Gatik puts autonomous box trucks on the road (with video)

Gatik, a Palo Alto, California-based autonomous vehicle startup, on Wednesday unveiled its fleet of autonomous box trucks aimed at servicing the so-called “middle mile,” the leg of the delivery that connects distribution centers and retail stores.

The trucks range from 11 to 20 feet long, and are capable of delivering ambient, cold and frozen products.

Founded in 2017, Gatik has been using roobovans to move groceries for Walmart and other retailers since last summer. The startup deployed the box fleet in the third quarter of 2019, Gautam Narang, Gatik’s CEO and co-founder, told FreightWaves.

Narang declined to reveal the exact number of vehicles, but said Gatik runs a fleet of at least 10 trucks seven days a week on routes up to 100 miles. The team is not building the trucks but is equipping off-the-shelf chassis with aftermarket software and hardware, and a safety driver is behind the wheel at all times.

The middle mile

For several years now, retailers have faced intense pressure to optimize their e-commerce processes, and as part of that effort are building out networks of smaller distribution centers that are closer to dense urban centers.

Gatik is one of the only self-driving delivery startups zeroing in on this middle-mile segment, considered one of the most expensive and challenging legs of the supply chain.

Key to optimizing this segment for autonomy, according to Narang, is a repetitive route structure. Operating in urban environments and suburbs as well as on highways, Gatik trucks navigate fixed, predetermined routes countless times each day, allowing engineers to  substantially reduce the unknown, or “edge cases” in a very short space of time, the company said.

When Gatik initially deployed in Arkansas, for example, the perception module mistakenly identified a mailbox as a pedestrian and slowed down, Narang said. By tweaking the algorithm to account for the mail box — and other specific objects and road geometries — Gatik can ensure the vehicle doesn’t misidentify objects in the future.

Another factor that helps Gatik make delivery more efficient is the ability to select the best possible route. The system avoids hospitals, fire stations and schools and restricts vehicles to the rightmost lanes, a tactic famously deployed by UPS and FedEx that cuts delays caused by waiting for a gap in the traffic, which would also waste fuel.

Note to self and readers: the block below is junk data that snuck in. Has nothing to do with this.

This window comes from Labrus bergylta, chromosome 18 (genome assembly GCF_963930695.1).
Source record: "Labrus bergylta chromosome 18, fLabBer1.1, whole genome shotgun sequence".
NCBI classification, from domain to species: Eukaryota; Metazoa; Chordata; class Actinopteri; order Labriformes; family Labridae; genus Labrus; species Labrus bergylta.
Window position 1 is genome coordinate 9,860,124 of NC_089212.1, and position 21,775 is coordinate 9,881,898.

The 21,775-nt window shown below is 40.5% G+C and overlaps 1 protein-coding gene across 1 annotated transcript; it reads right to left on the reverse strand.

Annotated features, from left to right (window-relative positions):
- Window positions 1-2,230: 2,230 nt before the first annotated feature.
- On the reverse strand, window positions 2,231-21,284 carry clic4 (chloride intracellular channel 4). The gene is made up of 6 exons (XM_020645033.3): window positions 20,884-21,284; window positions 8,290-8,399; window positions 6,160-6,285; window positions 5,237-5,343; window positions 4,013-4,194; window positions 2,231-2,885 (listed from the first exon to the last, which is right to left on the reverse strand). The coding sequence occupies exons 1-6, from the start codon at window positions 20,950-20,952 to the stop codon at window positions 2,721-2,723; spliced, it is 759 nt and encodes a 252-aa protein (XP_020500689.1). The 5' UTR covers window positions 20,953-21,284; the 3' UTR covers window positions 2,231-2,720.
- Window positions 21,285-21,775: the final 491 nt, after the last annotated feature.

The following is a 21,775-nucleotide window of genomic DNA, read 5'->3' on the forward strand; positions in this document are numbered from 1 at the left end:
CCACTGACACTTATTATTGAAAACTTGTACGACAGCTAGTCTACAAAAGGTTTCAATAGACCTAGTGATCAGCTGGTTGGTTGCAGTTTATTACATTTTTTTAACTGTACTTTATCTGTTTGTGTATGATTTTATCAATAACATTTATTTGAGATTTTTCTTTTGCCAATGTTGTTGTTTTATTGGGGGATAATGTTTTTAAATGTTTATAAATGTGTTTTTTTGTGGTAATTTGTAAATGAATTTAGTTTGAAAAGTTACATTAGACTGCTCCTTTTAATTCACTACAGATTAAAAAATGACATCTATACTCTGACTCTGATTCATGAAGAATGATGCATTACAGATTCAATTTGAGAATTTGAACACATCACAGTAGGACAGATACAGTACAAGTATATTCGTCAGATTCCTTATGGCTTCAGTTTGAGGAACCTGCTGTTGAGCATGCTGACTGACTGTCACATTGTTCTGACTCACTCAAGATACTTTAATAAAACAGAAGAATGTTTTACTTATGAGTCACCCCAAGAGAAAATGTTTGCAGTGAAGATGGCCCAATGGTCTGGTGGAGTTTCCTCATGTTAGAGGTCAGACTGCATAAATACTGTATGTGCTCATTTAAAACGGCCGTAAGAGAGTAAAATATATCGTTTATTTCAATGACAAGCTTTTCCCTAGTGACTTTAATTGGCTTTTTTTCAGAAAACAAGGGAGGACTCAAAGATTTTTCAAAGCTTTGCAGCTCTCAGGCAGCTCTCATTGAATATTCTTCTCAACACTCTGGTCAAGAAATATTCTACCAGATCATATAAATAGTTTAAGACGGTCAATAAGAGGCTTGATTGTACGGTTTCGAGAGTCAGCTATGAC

“We like to say we’re not solving the autonomy problem,” Narang said. “We’re solving the middle-mile problem.”

Coronavirus impacts

Like other self-driving vehicle executives, Narang touted the contactless benefits associated with autonomous delivery during the pandemic, as well as the technology’s ability to minimize disruption to the supply chain.

In the past few weeks, Gatik has seen orders spike 30%-40%, as online shopping soars in wake of the COVID-19 outbreak. Scaling these middle mile deliveries “only makes sense if you use an autonomous solution,” Narang said. “It was true before the pandemic, and it is even more relevant after the pandemic.”

Building on existing momentum, the company aims to double its headcount to 50-plus employees in the next six months as it expands operations across North America, the company said.

If Gatik continues on that trajectory, it will mark a bright spot in an industry that has recorded several losses in the past month. Despite their apparent advantages, self-driving vehicle companies have struggled amid the coronavirus economic downturn. Two autonomous trucking companies, Kodiak and Ike, announced layoffs this past month. Both seek to automate the long haul portion of the shipping process.

Gatik raised a $4.5 million seed round last year and continues to attract interest from investors, the company said. “Just as we’ve seen a spike in orders as a result of COVID-19, we’ve seen a great deal of interest from investors who share our vision,” said Gatik’s communications and policy director, Richard Steiner.